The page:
World Famous Gopher Hole Museum
Chelsea McMullan & Douglas Nayler – Canada 2015 – 19 MIN (looped)
Friday, November 4 at 5-7 PM
Saturday, November 5 at 2-4 PM
Sunday, November 6 at 9-11 AM
Golden Bus – By Donation
In a dark room seventy pairs of beady eyes stare back at you from behind illuminated glass boxes. Each a pair of tiny gopher eyes populating the dioramas of the Torrington Gopher Hole Museum. The museum opened in 1996, a double wide trailer in rural Torrington, AB (pop. 200) presenting taxidermized gophers dressed up as members of the community arranged in elaborate dioramas of daily life. World Famous Gopher Hole Museum is a short documentary that turns its lens on the town, the museum, and the people who live in both worlds. Invoking the Pyramids of Egypt, the film questions the human desire for legacy in the face of mortality. This struggle is visually represented through the Gopher Hole Museum, as the gophers are destroyed, taxidermied, and recast into an idealized version of the country town of Torrington.
Director Chelsea McMullan
Although Chelsea McMullan works primarily in non-fiction, she has a lively interest in the surreal. Her films are meditative and playfully stylized; McMullan describes them as having a “truthiness.” But that doesn’t mean she’s not invested in crafting authentic stories. “In some ways when you’re using a truthiness or façade, you can actually get closer to a central truth—when you’re acknowledging your own objectification and your own perspective to an audience,” she says.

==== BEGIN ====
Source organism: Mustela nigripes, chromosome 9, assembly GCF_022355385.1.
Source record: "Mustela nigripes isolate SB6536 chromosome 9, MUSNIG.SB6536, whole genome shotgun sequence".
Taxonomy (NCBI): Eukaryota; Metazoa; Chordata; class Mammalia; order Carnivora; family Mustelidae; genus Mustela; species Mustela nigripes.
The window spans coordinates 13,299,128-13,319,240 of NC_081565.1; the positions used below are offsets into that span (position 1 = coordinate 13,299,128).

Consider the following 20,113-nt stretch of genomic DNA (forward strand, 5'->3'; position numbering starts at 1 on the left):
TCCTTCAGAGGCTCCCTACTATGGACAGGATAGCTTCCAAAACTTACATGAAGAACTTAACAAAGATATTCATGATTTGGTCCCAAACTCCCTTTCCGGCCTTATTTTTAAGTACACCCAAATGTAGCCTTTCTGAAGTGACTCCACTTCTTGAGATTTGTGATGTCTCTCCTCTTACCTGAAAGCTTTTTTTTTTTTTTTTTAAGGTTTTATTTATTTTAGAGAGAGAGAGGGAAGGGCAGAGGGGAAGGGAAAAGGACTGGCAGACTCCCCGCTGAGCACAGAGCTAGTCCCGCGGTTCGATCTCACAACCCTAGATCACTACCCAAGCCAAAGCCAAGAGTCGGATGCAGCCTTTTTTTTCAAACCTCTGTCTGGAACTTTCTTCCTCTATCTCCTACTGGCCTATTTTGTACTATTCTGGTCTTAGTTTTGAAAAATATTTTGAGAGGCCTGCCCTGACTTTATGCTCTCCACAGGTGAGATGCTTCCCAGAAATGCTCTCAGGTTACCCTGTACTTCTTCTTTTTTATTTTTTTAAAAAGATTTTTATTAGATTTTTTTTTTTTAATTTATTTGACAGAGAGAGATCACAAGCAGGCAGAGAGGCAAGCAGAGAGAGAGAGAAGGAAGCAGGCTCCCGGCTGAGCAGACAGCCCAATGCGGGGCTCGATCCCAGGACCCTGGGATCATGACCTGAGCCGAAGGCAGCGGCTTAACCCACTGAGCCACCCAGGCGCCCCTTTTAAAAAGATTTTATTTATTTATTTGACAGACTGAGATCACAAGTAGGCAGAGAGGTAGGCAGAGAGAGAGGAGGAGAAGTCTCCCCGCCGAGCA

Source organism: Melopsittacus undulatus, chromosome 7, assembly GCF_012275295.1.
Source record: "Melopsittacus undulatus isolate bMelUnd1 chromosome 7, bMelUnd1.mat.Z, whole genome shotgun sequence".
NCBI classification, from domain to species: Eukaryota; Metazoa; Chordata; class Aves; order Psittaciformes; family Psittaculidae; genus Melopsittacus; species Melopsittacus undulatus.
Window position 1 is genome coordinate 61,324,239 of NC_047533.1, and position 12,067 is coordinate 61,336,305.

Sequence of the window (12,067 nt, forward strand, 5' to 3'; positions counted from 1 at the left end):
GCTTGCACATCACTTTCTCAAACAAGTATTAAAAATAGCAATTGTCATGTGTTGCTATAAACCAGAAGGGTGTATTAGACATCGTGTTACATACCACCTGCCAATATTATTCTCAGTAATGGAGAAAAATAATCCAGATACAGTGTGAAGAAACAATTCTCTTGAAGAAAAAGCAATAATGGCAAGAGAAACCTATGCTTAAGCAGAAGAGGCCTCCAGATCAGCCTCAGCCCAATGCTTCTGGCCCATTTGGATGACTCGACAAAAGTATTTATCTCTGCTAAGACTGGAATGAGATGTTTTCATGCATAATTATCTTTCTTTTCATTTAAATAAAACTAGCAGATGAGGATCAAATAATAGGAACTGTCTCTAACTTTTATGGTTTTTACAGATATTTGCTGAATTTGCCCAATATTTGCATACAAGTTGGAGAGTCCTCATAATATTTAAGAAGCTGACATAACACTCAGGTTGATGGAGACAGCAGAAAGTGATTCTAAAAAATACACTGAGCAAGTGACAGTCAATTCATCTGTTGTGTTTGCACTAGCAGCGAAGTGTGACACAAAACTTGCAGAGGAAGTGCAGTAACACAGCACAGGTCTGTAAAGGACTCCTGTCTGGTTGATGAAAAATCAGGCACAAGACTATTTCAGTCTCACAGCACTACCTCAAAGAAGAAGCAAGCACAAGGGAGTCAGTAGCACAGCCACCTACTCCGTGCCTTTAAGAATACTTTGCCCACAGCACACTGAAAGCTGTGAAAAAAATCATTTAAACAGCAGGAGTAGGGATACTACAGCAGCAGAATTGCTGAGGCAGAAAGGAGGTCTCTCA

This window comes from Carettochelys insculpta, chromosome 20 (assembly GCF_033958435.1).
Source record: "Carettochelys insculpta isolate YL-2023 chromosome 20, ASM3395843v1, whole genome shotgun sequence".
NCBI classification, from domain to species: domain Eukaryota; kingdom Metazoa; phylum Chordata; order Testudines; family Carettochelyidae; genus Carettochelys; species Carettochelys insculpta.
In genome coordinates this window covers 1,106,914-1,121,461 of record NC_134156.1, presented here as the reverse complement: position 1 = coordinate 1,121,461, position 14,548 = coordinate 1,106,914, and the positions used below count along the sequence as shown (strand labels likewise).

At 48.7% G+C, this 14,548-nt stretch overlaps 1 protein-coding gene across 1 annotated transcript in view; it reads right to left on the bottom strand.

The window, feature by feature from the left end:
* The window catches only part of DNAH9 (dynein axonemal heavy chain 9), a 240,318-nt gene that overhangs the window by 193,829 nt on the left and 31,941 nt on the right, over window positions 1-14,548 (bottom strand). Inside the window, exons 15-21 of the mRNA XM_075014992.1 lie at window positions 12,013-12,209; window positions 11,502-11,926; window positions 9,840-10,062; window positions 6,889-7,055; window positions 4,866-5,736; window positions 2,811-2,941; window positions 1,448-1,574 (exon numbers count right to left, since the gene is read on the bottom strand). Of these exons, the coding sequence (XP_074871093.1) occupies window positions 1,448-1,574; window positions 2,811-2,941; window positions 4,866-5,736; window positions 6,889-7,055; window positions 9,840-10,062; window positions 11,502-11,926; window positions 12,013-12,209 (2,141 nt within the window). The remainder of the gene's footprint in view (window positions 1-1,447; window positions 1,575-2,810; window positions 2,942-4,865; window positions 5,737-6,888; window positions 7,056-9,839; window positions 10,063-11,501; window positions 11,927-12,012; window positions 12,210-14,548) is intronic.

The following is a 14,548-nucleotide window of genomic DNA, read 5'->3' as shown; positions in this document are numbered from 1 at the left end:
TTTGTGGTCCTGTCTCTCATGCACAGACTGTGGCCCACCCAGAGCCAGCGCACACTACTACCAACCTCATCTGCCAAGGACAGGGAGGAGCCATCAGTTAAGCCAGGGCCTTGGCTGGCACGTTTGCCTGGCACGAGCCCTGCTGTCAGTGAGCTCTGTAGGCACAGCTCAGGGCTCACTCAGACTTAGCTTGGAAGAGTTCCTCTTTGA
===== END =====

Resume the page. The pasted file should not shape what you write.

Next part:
McMullan’s experimental approach has resulted in recent acclaim. In December, she won the DOC Vanguard Award, presented to an emerging or mid-career artist who demonstrates ahead-of-their-time talent. McMullan’s two most recent films—which both premiered in 2015—exemplify her knack for offbeat visual storytelling anchored by fascinating and often poignant human portraits.
McMullan studied film at York University. From there, she interned with Jennifer Baichwal and Nick de Pencier at Mercury Films—which she says solidified her interest in documentary—and began making short works, including Plume (2006) and Dead Man (2009), a half-hour documentary produced through the NFB Calling Card Program. The film explores a British Columbia man’s peculiar dream to build a Hollywood-style Western theme park in an isolated patch of the Interior, located not far from an Aboriginal community. Having grown up in Vancouver before moving to Toronto for university, McMullan is curious about how mythologies surrounding the West linger in contemporary life.
World Famous Gopher Hole Museum, was co-directed with McMullan’s husband Douglas Naylor, and nominated for a 2016 Canadian Screen Award for Best Short Documentary.
Sourced from: docorg.ca/